Making History by Finishing a Presidential Term ; in Pakistain, Zardari Is First Elected Head of State to Serve Full Tenure

By Walsh, Declan | International Herald Tribune, September 10, 2013 | Go to article overview

Making History by Finishing a Presidential Term ; in Pakistain, Zardari Is First Elected Head of State to Serve Full Tenure


Walsh, Declan, International Herald Tribune


When President Asif Ali Zardari of Pakistan quietly gave up his post, the seemingly banal images of his final day represented a quiet victory. He became the country's first elected president to complete his term.

Smoking an electronic cigarette and casually stooping to feed his cat, President Asif Ali Zardari of Pakistan cut a relaxed figure in a television interview. Later, he strolled from the presidential palace while flanked by soldiers in gleaming uniforms, in a mark of honor for his last day at work.

For the departing president, whose many critics had anticipated other endings, those seemingly banal images on Sunday represented a quiet victory.

Over his five years in power, Mr. Zardari fended off threat after threat. Senior judges sought to unseat him through corruption prosecutions. Generals murmured to diplomats about the possibility of a coup. The Taliban vowed to kill him. And large portions of the Pakistani news media and public seemed to revel in ridiculing or condemning him.

He leaves with the Pakistani economy a shambles, and with the once-mighty political machine he still leads, the Pakistan People's Party, in disarray after a crushing election defeat.

Yet for all that, Mr. Zardari, 58, has also confounded expectations. He bolstered Pakistan's democracy by draining his own office of power. He became the country's first elected president to complete his term of office. He shifted the tone of politics, eschewing bare-knuckles confrontation for a more accommodating approach.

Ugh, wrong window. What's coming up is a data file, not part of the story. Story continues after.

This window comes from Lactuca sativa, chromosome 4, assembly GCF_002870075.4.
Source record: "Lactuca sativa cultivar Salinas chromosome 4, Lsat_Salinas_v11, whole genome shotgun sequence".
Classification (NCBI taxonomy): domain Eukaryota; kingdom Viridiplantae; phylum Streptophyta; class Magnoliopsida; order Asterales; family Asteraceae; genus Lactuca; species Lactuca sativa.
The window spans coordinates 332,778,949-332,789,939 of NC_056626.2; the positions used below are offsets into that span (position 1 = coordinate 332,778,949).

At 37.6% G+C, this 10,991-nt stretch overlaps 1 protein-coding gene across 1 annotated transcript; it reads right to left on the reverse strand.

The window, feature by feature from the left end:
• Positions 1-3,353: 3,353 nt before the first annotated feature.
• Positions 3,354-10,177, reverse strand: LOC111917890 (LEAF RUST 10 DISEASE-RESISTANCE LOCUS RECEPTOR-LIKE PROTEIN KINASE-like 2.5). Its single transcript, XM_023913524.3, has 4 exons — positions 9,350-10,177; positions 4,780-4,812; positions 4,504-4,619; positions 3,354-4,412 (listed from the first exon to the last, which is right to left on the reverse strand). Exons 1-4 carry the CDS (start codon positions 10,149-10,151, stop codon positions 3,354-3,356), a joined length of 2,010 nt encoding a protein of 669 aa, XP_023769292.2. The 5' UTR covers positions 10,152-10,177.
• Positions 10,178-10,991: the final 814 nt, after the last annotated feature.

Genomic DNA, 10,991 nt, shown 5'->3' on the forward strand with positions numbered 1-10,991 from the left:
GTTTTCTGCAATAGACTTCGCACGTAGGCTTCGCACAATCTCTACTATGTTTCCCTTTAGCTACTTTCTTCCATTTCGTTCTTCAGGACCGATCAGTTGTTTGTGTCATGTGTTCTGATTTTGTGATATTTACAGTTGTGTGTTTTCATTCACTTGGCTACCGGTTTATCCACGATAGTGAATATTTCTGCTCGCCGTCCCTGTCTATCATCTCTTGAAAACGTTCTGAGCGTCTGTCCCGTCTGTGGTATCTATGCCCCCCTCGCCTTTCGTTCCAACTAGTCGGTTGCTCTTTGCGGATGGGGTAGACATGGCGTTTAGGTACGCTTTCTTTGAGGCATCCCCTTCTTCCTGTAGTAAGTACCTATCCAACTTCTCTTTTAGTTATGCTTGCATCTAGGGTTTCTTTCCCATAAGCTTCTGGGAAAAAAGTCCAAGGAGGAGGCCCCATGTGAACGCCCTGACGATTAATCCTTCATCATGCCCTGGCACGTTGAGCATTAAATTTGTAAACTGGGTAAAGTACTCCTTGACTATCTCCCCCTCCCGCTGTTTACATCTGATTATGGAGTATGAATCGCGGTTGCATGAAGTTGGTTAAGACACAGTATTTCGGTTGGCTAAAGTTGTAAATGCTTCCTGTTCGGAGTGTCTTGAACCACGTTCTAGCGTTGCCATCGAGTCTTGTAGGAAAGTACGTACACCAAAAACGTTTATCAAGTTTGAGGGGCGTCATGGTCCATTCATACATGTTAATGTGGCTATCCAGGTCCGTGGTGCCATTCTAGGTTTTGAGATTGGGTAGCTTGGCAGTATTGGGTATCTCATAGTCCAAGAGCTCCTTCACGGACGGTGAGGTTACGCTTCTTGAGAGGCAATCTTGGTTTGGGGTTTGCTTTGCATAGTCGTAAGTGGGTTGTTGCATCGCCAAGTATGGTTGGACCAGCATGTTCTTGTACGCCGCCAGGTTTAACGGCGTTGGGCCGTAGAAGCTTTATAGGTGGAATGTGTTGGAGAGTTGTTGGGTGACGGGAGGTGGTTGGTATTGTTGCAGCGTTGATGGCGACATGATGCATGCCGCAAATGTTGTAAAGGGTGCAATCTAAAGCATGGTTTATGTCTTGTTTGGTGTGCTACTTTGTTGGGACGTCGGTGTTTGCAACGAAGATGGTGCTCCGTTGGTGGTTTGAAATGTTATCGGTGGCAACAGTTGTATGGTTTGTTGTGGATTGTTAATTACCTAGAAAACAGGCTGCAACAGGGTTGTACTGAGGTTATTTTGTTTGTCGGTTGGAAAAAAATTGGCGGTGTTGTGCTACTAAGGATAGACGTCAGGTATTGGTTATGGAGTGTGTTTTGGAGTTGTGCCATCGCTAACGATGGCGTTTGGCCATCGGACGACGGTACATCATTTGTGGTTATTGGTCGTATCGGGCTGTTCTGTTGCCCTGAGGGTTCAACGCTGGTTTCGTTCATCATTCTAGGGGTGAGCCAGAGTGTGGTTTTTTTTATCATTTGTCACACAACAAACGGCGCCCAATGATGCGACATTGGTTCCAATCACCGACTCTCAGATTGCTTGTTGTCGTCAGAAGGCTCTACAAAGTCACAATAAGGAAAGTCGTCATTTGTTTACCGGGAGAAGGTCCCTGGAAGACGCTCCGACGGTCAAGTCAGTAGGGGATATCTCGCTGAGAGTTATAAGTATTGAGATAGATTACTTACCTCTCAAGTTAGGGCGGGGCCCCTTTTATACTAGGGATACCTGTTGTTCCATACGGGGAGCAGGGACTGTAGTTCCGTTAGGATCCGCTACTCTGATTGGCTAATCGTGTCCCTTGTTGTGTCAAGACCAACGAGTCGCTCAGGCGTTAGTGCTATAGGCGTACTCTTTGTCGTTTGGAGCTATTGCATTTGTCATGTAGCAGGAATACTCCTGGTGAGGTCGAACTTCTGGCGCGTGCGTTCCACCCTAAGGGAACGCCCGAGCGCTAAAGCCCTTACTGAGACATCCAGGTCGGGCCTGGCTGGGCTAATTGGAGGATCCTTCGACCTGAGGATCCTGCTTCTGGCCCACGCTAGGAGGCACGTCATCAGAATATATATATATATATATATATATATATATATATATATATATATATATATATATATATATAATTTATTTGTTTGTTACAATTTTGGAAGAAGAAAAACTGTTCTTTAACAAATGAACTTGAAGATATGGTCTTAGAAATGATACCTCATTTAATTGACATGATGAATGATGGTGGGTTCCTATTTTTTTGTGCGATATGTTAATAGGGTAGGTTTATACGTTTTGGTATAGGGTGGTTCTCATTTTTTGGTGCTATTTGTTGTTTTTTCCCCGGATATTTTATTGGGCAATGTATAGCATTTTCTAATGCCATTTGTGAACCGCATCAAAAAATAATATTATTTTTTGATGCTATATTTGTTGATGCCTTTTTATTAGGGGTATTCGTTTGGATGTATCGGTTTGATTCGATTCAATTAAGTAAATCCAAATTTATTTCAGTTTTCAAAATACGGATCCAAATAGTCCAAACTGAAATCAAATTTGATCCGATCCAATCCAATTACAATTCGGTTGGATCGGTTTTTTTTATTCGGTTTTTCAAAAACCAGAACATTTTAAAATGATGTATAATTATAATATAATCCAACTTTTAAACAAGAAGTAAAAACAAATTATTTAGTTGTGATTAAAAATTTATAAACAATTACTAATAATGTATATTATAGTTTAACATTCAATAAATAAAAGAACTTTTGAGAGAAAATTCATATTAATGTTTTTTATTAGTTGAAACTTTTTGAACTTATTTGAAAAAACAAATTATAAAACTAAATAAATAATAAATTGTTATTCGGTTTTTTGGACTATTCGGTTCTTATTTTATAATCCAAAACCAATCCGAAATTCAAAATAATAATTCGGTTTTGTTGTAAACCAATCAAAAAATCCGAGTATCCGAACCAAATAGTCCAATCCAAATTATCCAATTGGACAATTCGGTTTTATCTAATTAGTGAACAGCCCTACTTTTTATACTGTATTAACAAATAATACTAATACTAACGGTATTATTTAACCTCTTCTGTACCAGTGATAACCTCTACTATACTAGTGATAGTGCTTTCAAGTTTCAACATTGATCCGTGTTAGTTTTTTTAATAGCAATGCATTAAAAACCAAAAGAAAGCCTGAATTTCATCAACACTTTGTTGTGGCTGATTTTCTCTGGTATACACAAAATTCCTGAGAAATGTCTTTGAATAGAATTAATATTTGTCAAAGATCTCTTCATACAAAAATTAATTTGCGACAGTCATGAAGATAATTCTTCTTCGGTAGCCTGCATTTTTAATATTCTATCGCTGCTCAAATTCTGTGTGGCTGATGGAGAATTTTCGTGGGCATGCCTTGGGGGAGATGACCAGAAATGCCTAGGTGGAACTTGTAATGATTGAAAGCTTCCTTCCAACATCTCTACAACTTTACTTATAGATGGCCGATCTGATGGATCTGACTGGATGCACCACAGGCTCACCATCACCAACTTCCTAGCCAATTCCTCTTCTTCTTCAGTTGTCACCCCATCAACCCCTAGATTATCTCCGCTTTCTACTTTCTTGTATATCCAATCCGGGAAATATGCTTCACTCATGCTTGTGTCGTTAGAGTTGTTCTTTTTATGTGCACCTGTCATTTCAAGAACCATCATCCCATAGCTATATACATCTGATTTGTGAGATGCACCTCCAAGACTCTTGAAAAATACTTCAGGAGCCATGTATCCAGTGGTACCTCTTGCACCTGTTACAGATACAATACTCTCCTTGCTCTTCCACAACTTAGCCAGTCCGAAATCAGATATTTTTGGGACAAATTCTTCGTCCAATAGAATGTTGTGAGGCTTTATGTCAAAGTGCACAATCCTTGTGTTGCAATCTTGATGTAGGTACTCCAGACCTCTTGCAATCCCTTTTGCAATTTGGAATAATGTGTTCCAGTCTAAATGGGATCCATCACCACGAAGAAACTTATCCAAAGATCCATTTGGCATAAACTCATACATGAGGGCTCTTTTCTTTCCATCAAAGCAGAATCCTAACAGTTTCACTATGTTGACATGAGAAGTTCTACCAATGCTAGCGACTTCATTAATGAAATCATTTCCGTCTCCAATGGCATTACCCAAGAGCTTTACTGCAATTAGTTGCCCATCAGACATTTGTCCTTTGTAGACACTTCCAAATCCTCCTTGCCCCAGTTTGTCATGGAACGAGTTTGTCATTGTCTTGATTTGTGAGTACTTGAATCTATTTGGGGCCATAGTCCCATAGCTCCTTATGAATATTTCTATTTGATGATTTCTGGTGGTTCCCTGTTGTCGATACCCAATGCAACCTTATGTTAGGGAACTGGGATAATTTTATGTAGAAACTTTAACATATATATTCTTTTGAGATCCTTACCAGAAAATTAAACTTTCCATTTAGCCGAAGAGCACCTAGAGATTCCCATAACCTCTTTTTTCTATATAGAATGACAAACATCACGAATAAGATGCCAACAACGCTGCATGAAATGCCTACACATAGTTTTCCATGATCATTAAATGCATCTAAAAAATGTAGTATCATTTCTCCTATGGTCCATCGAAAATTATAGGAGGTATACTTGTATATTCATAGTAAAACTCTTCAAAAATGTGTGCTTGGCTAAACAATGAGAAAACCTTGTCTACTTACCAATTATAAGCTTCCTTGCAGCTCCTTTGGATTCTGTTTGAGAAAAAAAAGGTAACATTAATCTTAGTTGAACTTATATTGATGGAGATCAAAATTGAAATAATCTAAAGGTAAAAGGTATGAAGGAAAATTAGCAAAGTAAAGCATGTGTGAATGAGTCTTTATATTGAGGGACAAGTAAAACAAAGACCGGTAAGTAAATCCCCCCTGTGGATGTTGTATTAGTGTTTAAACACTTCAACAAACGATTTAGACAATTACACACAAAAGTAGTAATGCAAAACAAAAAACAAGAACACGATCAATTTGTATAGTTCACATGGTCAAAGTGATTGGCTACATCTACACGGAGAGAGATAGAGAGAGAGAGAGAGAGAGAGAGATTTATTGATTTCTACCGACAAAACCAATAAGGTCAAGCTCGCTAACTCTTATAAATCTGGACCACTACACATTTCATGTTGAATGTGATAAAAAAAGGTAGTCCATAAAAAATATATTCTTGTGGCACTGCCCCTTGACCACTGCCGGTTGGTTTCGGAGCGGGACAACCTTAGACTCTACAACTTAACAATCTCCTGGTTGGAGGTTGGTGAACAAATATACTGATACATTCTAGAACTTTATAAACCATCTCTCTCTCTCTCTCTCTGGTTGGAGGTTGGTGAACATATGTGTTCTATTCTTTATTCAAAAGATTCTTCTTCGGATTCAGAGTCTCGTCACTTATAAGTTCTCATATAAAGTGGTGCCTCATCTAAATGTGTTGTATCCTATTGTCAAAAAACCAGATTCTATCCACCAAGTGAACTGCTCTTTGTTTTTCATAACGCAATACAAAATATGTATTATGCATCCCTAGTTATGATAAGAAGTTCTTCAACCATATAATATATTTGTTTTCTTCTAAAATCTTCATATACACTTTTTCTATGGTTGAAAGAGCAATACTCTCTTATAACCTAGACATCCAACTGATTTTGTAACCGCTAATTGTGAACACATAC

And, perhaps thanks to the instincts that were honed during his 11 years in prison before becoming president, he displayed political wiles that enabled him to outmaneuver the steeliest rivals and simply survive.

"Love him or hate him, one can never underestimate President Zardari," wrote Kamal Siddiqi, editor of the daily newspaper The Express Tribune.

Mr. Zardari's departure from office comes at the midpoint of a broader changing of the guard this year in the top echelons of Pakistan's turbulent power structures. In June, his longtime political rival, Nawaz Sharif, became prime minister after a sweeping election victory. In November, the army chief, Gen. Ashfaq Parvez Kayani, is due to step down; weeks later, the formidable chief justice, Iftikhar Muhammad Chaudhry, is to be replaced.

The new president, Mamnoon Hussain of Mr. Sharif's Pakistan Muslim League-Nawaz, was sworn in on Monday, The Associated Press reported.

"This is an era of great change," said Adil Najam, a professor of international relations at Boston University. "Zardari's achievement is to walk away from high power with a smile on his face -- not going out in a coffin, or in handcuffs, or in disgrace."

For long, though, he struggled to achieve political legitimacy.

Catapulted into office in 2008 by the assassination of his wife, Benazir Bhutto, Mr. Zardari arrived already burdened by a reputation for corruption. Not only did the military dislike him, but he was also viewed with suspicion by many supporters of his own party as the accidental inheritor of a storied political dynasty.

After early efforts to assert his authority in the face of the military failed abjectly, he largely receded from public view. Much of that was due to security concerns, as a fierce Taliban bombing offensive struck major cities, killing thousands. He often remained cloistered in Islamabad, worried about his security, occasionally darting to the airport for state trips abroad, or to his second home in Dubai.

He displayed a leaden sensibility toward public opinion -- for instance, continuing a vacation at his parents' estate in France in August 2010 as huge floods inundated the country and drove hundreds of thousands from their homes.

Those mistakes were seized upon by the increasingly influential electronic media, which treated Mr. Zardari with hostility and, for a time, regularly predicted his downfall. He was openly mocked, and his personal life was attacked with insinuations. …

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